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Raiders updated salary cap status with salary floor, rookie pool

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The Raiders have been spending like mad in free agency thus far. They had a record $66 million in cap room and a lot of holes to fill. That number is considerably lower now but they still have a long way to go.

The Raiders currently sit at an estimated $26.4 million under the cap before knowing the details of the reported Charles Woodson deal. That is way down from the $66 million they had to begin free agency but it is still currently among the top five in the NFL.

There are still positions left to fill on this team and there is the rookie pool to consider as well. But what could be even more important in all of this is the salary cap floor.

The salary cap floor in a nutshell says the team must spend an average of 89% of the salary cap money over a four-year timespan. That timespan began last year when the Raiders only used 72% of the $120.6 million cap figure due in large part to having a league high $56 million in dead money - which doesn't count toward the cap floor figure. This puts a lot of pressure on the Raiders this year to spend, spend, spend.

For the next three seasons in order to stay above that 89% floor, they must spend an average of about 95% of the salary cap. That 5% this year adds up to less than $7 million. And with the $9.3 million in dead money they currently have, that pretty much means the Raiders need to spend every penny they possibly can to try and keep from being in a similar bind next year.

That task, while exciting for fans who get to watch them throw money around, gets increasingly difficult as most all of the big name free agents have been signed and therefore few big contracts are still to be handed out.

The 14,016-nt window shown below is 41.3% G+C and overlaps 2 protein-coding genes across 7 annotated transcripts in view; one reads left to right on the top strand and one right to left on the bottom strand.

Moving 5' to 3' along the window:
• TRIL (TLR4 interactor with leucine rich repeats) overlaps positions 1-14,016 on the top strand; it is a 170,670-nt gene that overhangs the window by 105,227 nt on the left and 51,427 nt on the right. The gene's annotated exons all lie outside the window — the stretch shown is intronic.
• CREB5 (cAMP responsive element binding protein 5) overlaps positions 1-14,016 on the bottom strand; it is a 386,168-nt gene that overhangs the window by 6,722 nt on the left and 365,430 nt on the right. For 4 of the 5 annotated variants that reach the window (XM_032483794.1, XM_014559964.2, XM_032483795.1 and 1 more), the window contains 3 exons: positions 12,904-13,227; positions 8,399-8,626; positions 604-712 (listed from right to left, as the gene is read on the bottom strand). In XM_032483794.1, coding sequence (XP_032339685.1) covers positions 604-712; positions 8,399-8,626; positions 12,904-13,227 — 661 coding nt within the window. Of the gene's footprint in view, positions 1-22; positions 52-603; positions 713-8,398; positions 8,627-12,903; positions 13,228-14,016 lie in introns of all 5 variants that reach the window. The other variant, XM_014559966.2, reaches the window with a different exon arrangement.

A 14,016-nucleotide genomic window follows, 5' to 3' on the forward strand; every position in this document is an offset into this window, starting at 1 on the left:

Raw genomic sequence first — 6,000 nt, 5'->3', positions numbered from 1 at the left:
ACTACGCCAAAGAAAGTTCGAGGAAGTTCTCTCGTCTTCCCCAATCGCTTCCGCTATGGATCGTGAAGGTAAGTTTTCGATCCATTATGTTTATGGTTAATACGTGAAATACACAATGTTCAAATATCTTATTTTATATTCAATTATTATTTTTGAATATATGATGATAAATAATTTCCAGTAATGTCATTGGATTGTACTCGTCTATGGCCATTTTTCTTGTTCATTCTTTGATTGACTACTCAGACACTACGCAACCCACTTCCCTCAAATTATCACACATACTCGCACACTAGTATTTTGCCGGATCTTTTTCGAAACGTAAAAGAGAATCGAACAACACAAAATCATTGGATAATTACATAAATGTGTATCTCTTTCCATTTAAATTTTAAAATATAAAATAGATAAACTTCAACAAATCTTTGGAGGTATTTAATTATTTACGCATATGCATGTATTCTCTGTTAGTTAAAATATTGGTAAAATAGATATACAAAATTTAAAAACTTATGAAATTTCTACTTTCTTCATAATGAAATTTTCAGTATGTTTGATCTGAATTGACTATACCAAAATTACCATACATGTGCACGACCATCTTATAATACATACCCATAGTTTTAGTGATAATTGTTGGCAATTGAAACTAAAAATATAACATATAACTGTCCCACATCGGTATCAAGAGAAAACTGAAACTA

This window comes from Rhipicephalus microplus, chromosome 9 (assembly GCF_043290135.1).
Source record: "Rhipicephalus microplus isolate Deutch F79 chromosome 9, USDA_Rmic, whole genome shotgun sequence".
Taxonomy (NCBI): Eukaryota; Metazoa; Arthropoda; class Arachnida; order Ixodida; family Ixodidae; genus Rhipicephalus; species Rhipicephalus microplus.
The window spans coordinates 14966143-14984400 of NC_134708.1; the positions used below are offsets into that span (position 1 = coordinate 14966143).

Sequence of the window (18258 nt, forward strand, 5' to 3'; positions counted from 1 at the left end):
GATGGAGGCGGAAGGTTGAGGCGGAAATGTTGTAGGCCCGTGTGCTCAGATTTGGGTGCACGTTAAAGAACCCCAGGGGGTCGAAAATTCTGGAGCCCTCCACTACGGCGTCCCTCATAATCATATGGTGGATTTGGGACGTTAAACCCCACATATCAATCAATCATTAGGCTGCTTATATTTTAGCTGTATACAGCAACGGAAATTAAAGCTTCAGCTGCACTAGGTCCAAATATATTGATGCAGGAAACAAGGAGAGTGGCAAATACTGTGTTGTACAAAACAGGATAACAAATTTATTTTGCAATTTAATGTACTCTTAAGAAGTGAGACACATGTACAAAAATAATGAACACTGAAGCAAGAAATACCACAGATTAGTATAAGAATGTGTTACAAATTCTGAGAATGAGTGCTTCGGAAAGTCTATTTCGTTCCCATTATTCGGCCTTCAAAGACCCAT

The rookie pool for the Raiders' 2014 draft picks is expected to be $3.88 million against the cap according to Until we know the exact details of Charles Woodson's deal, let's figure it's similar to last season and say $1.5 million. This leaves about $21 million for the Raiders to make it rain.

That money burning a hole in Reggie McKenzie's pocket could be spent in any number of ways (Raiderettes perhaps?). It could be why he has inquired about a few trades such as Matt Schaub and DeSean Jackson who each carry about $11 million against the cap this year.

There figures to be a few more cap casualties from other teams come June 1st as well who would be worthy recipients of that money. Regardless of when it happens, there will be plenty more players signed so stay tuned.

On a more personal note, I can't begin to tell you how strange it is to see the Raiders in this position. Going from the ‘Cap Hell' the Raiders found themselves in seemingly every off-season in which they had a negative balance and had to restructure deals and push money forward to now having essentially more money than they can spend. Just weird.

The elephant in the room here is how in the world they still managed to lose all their own top free agents. Even weirder.